To demonstrate the influence of the extended source on the device response, the ray locations at the device output are shown in for different anode point positions. The ray output locations are strongly influenced by the anode point location, demonstrating that an experimentally significant anode size has been chosen. The ray locations are similar to those shown in previous simulation studies [27
]. It is noteworthy that the ray locations alone do not provide the wavefield intensity and do not enable the evaluation of spatial coherence properties.
Fig. 2 Simulation results showing the spatial distribution of ray locations at the polycapillary device output plane with varying input anode source point locations. The panels show (from left to right) the anode source point locations (−6.4 μ (more ...)
The intensity of the simulated output wavefield, computed in step 3, containing responses from all anode points is shown in . Additionally, the intensity of wavefields propagated away from the output plane, as computed in step 4 with a conventional Fresnel propagation operator, are shown. As the wavefields propagate away from the device, the intensity from the individual capillaries begins to diverge and overlap somewhat while the response from the overall device remains relatively collimated. This general behavior corresponds well with experimental results in the literature [37
Finally, the spectral degree of coherence, computed in step 5 from the wavefield responses of individual anode source points, or modes, is shown in . The two-point spectral degree of coherence is shown in each frame as an image with reference to a point r1 in the output plane. The simulated optic has a highly structured coherence response that, in the output plane, is characterized by several “bright spots” corresponding to a high spatial degree of correlation with r1. As the wavefields propagate away from the device, the structured spatial response begins to disperse, causing a more uniform effective spectral degree of coherence of approximately μeff = 0.3, especially when referenced to r1 = (0,0).
Fig. 4 Simulation results showing the spectral degree of coherence of the polycapillary device output wavefield. The spectral degree of coherence is a two-point quantity, and these data are shown as a function of r2 with r1 = (0, 0) on the left (
Media 2) and (more ...)
This framework for the analysis of polycapillary device spatial coherence properties opens the door for more comprehensive investigations of the influence of device parameters on the coherence response and optimization of these parameters for specific applications. One potential application for collimating x-ray optics generally is in phase-contrast imaging techniques. In-line phase contrast methods, specifically, suffer from a trade-off between the source coherence necessary for generation of phase-contrast features and the source flux. Collimating optics can potentially alter this relationship by capturing a larger solid angle of an x-ray tube’s output than would be possible otherwise. A key question, however, is how the wavefield coherence properties are changed due to propagation through the polycapillary device and the effect on image quality. The framework described here could potentially be used to evaluate the suitability of these devices for phase-contrast imaging. In addition, the simulation methods presented here may be useful for investigation of the wavefield output from polycapillary devices. Experimental measurements of these devices have demonstrated that the output intensity of certain devices contains ringing features that are strongly suggestive of the Fraunhofer diffraction patterns found due to light propagation through an aperture [17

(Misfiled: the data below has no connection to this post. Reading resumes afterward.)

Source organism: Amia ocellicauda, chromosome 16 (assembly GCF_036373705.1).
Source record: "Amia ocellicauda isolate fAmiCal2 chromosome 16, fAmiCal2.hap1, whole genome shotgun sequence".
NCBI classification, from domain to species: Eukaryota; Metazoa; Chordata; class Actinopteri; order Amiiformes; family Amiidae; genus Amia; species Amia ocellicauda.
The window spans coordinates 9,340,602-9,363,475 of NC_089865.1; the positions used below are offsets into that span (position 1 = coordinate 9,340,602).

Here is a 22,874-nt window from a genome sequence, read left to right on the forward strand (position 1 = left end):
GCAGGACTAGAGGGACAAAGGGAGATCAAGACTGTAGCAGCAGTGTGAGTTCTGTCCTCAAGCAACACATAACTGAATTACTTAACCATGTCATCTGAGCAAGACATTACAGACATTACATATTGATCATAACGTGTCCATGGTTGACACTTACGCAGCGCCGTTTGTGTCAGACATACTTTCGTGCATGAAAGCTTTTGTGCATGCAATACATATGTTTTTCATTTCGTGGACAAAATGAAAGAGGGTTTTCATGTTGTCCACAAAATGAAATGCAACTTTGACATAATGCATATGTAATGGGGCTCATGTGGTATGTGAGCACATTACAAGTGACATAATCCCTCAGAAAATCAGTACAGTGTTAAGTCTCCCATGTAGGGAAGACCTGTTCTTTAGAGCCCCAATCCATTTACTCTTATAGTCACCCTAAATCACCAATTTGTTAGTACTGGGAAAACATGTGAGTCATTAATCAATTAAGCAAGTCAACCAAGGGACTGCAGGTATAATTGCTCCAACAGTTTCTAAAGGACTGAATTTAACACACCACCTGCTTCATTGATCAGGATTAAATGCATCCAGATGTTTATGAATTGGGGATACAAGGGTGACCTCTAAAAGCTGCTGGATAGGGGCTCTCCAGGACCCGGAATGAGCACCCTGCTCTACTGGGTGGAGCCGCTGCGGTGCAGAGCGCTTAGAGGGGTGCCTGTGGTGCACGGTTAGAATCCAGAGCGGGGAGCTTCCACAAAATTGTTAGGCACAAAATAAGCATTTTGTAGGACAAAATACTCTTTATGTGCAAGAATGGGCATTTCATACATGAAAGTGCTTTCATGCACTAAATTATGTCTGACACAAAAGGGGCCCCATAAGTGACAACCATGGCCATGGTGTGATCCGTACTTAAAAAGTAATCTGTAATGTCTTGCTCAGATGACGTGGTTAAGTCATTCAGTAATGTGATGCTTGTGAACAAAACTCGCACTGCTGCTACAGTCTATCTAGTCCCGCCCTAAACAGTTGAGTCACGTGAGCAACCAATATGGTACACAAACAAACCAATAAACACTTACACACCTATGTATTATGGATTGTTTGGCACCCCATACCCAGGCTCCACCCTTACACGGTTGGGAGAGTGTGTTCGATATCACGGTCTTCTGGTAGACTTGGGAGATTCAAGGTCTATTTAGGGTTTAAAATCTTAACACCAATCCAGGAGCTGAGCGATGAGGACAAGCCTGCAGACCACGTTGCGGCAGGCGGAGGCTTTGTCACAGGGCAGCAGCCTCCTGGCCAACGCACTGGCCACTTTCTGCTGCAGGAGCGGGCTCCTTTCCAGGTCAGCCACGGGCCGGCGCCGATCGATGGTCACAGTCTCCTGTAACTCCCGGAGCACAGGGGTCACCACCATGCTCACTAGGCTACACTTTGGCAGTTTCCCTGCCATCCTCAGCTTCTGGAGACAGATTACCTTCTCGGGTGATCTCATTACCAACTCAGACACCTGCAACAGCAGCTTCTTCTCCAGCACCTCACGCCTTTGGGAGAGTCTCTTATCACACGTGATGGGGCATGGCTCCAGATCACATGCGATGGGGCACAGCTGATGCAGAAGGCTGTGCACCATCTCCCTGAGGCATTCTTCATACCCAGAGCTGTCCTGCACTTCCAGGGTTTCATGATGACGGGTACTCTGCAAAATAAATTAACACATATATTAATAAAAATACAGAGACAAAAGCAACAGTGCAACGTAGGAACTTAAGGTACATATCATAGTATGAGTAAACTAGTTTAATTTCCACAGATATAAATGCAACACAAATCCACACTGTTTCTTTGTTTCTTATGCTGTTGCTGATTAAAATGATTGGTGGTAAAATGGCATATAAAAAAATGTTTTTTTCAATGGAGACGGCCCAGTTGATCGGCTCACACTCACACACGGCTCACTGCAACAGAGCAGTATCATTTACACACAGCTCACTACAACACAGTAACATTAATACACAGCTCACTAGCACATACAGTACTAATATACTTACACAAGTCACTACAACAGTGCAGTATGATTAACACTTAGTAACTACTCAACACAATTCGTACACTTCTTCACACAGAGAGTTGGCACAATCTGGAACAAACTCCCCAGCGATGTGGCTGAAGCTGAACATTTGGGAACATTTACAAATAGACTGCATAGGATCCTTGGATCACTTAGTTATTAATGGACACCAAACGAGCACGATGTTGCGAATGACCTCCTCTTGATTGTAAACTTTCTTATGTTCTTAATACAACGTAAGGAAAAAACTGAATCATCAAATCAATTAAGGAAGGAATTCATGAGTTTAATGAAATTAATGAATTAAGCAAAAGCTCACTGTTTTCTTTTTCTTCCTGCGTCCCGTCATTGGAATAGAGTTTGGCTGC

]. These effects are best characterized when the phase of propagating rays are accounted for in the output, especially as capillary devices are manufactured at smaller diameters where these patterns are most evident [18
]. Interference effects, which are well known to occur in multiple-reflection optics [8
], may also be investigated with access to simulations of the wavefield without the need for an analytic solution to the wave equation.
The framework presented in this work consists of an adaptable five-step process. In future work, these steps may be altered to address specific topics of interest. For example, enhanced polycapillary device simulation methods may be incorporated into step 2. Specifically, the effects of capillary waviness and surface roughness have not been included here and may potentially have a substantial effect on the coherence properties of a device. In addition, a number of methods exist to perform the wavefield construction in step 3, the accuracy of which could form the basis of future studies. The methods presented here form the basis for improved understanding of the properties of polycapillary devices and provide a framework for future investigations into the effects of polycapillary optical devices on spatial coherence properties.